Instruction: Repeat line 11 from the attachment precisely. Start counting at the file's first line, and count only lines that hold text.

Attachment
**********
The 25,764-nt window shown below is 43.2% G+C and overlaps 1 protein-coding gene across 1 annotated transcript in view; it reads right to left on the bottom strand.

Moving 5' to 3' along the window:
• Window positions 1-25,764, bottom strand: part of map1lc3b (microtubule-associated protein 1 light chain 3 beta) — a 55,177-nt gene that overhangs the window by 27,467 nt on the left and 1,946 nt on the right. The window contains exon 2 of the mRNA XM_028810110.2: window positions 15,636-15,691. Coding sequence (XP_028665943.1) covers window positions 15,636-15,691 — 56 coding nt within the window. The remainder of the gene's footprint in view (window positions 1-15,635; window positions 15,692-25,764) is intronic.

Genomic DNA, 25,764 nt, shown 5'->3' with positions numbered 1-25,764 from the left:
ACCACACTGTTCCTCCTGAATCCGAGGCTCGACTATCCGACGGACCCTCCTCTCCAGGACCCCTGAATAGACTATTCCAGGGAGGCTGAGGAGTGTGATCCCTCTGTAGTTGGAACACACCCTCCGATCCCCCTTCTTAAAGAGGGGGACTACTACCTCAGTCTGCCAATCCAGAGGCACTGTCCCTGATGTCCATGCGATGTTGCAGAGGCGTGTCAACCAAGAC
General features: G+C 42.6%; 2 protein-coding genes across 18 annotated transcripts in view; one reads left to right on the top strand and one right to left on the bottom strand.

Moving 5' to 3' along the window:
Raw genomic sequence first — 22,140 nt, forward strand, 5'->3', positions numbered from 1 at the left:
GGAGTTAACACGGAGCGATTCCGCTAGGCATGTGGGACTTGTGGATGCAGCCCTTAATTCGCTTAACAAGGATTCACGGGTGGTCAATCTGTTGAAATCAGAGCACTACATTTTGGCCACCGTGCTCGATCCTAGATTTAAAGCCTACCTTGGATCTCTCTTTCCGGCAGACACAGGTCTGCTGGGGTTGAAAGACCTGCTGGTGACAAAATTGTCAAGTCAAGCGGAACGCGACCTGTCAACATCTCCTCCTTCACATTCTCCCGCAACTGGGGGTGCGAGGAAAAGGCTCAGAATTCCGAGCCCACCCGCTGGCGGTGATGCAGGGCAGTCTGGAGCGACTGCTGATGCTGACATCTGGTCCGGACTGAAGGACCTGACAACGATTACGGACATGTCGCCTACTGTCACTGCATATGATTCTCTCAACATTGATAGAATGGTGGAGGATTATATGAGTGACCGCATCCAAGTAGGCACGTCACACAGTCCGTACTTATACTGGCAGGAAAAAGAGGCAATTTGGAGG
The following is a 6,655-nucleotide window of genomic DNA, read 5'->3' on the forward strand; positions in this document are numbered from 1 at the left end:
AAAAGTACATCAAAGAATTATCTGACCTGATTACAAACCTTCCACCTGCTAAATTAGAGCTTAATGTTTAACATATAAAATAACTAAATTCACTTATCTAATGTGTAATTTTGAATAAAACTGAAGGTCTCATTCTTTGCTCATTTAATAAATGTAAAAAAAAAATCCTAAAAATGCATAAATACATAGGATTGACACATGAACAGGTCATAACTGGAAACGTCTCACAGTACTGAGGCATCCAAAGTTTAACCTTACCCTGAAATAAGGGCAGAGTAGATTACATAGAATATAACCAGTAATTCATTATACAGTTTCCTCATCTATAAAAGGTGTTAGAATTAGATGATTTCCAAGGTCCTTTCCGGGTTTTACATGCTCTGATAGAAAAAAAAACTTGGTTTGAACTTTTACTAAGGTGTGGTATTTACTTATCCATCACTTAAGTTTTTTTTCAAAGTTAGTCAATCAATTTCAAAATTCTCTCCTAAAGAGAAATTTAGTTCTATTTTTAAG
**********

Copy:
AAAAGTACATCAAAGAATTATCTGACCTGATTACAAACCTTCCACCTGCTAAATTAGAGCTTAATGTTTAACATATAAAATAACTAAATTCACTTATCTAATGTGTAATTTTGAATAAAACTGAAGGTCTCATTCTTTGCTCATTTAATAAATGTAAAAAAAAAATCCTAAAAATGCATAAATACATAGGATTGACACATGAACAGGTCATAACTGGAAACGTCTCACAGTACTGAGGCATCCAAAGTTTAACCTTACCCTGAAATAAGGGCAGAGTAGATTACATAGAATATAACCAGTAATTCATTATACAGTTTCCTCATCTATAAAAGGTGTTAGAATTAGATGATTTCCAAGGTCCTTTCCGGGTTTTACATGCTCTGATAGAAAAAAAAACTTGGTTTGAACTTTTACTAAGGTGTGGTATTTACTTATCCATCACTTAAGTTTTTTTTCAAAGTTAGTCAATCAATTTCAAAATTCTCTCCTAAAGAGAAATTTAGTTCTATTTTTAAG